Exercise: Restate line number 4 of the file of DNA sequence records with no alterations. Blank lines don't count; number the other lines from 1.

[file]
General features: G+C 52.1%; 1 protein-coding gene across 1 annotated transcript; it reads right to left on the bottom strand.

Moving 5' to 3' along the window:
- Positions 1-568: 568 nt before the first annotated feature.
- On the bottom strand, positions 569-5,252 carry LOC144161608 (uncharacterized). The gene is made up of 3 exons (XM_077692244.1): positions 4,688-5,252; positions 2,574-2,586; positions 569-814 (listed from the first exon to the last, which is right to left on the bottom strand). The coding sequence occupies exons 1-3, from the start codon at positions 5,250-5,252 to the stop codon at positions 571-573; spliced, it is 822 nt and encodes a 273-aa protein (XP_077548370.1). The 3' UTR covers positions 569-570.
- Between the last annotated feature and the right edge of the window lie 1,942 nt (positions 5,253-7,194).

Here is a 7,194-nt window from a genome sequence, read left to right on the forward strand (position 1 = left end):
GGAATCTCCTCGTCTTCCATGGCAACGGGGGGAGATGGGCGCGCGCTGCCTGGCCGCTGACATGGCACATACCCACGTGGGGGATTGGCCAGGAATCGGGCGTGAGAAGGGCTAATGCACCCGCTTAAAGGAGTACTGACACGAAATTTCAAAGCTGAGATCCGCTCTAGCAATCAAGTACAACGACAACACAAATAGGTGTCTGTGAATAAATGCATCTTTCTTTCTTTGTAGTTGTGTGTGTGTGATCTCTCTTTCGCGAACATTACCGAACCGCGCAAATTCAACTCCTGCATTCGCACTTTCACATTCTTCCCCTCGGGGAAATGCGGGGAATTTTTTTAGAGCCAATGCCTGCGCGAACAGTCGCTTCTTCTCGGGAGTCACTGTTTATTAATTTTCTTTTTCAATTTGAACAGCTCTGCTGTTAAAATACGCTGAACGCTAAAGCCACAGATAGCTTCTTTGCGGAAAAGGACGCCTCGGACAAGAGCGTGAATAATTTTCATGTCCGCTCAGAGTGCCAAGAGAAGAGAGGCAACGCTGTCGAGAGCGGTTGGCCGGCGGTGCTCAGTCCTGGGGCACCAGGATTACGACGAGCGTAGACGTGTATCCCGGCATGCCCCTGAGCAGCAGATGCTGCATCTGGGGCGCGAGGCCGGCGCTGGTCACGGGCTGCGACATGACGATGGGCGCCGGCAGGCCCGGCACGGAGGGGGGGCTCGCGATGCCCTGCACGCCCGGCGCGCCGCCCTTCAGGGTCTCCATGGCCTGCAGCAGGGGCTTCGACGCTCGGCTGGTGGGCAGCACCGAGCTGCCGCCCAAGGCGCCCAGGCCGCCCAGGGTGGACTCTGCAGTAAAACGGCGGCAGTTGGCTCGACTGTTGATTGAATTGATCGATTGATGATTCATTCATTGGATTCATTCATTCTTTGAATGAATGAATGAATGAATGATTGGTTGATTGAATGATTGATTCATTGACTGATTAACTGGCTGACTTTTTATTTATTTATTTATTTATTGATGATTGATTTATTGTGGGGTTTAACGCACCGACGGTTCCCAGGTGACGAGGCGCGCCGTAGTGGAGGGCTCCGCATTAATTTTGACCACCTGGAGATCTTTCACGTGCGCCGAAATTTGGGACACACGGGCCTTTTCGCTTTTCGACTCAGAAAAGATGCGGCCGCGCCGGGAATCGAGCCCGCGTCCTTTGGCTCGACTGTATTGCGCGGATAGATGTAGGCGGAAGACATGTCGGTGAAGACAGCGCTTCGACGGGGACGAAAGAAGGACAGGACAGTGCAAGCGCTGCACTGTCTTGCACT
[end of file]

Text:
- On the bottom strand, positions 569-5,252 carry LOC144161608 (uncharacterized). The gene is made up of 3 exons (XM_077692244.1): positions 4,688-5,252; positions 2,574-2,586; positions 569-814 (listed from the first exon to the last, which is right to left on the bottom strand). The coding sequence occupies exons 1-3, from the start codon at positions 5,250-5,252 to the stop codon at positions 571-573; spliced, it is 822 nt and encodes a 273-aa protein (XP_077548370.1). The 3' UTR covers positions 569-570.